The Web also creates opportunities for reintermediation , where intermediaries may enter channels facilitated electronically. Where this occurs, it will be because they perform one of the three fundamental channel functions of reassortment and sorting, routinization, or searching more effectively than anyone else can. Thus, we are beginning to see new intermediaries set up sites which facilitate simple price search, such as the U.K.-based site Cheapflights, which enables a customer to search for the cheapest flight on a route, and more advanced sites (e.g., Priceline) which actually purchase the cheapest fare when customers state what price they are prepared to pay. In a world where new and unknown brands may have an uphill battle to establish themselves, there may be opportunities for sites set up as honest brokers, merely to validate brands and suppliers on Web sites. In these constant games of disintermediation and reintermediation, customer relationships will be the winners’ prize.
Dealing effectively with distribution issues in the future will require an understanding of the new distribution media, and how the new model will differ from the old. Most extant distribution and communication models are based on centralization, where the investment is at the core and substantially (as shown in Exhibit 2), and considerably lower on the periphery.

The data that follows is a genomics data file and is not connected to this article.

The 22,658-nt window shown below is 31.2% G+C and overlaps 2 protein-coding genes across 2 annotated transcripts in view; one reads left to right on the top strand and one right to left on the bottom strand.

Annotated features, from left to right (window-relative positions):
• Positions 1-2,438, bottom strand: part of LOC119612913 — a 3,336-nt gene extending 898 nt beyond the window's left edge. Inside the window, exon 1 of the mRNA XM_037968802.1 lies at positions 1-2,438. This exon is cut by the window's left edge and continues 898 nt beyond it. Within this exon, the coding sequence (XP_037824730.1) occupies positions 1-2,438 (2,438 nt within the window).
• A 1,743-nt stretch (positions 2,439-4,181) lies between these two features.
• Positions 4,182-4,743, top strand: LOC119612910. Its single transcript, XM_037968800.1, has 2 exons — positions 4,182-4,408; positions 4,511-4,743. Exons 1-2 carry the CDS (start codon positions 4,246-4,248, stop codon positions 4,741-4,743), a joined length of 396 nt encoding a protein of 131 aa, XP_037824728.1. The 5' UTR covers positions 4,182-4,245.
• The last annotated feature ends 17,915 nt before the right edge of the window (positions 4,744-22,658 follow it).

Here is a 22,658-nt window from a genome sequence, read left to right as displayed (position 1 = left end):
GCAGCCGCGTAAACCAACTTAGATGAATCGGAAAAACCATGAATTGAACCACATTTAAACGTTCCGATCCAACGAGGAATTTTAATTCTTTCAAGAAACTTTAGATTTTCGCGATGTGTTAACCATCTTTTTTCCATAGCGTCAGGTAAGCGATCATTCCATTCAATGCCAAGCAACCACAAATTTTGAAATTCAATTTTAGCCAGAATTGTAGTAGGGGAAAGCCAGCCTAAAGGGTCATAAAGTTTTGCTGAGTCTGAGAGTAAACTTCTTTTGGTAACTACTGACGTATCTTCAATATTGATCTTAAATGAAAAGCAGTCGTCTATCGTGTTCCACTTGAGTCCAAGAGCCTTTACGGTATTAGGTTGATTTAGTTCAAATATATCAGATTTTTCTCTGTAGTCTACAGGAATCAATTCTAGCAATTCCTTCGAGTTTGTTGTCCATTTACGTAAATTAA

In the new model which is shown in Exhibit 3, investment is everywhere, and everywhere quite low. Essentially all that is required is a computer and a telephone line, and anyone can enter the channel. This can be as supplier or customer. Intermediaries can also enter or exit the channel easily; however, their entry and continued existence will still depend on the extent to which they fulfill one or more of the basic functions of distribution. It will also depend on the effects that technology have on distribution in the markets they choose.
In this chapter, we have developed the Internet distribution matrix, and suggest that it can be used by existing firms and entrepreneurs to identify at least three things. First, how might the Internet and its multimedia platform, the Web, offer opportunities to perform the existing distribution functions of reassortment/sorting, routinization, and searching more efficiently and effectively. Cases of organizations using the medium to perform these activities, such as those that we have identified, can stimulate thinking. Second, the matrix can enable the identification of competitors poised to use the media to change distribution in the industry and the market. Finally, the matrix may enable managers to brainstorm how an industry can be vulnerable. Neither the firm nor its immediate competitors may be contemplating using the Web to achieve radical change. However, that does not mean that a small startup is not doing so. And the problem with such small startups is that they will not operate in a visible way, or at the same time. In many cases, they might not even take an industry by storm, but they might very well deprive a market of its most valuable customers, as they exploit technology to change the basic functions of distribution.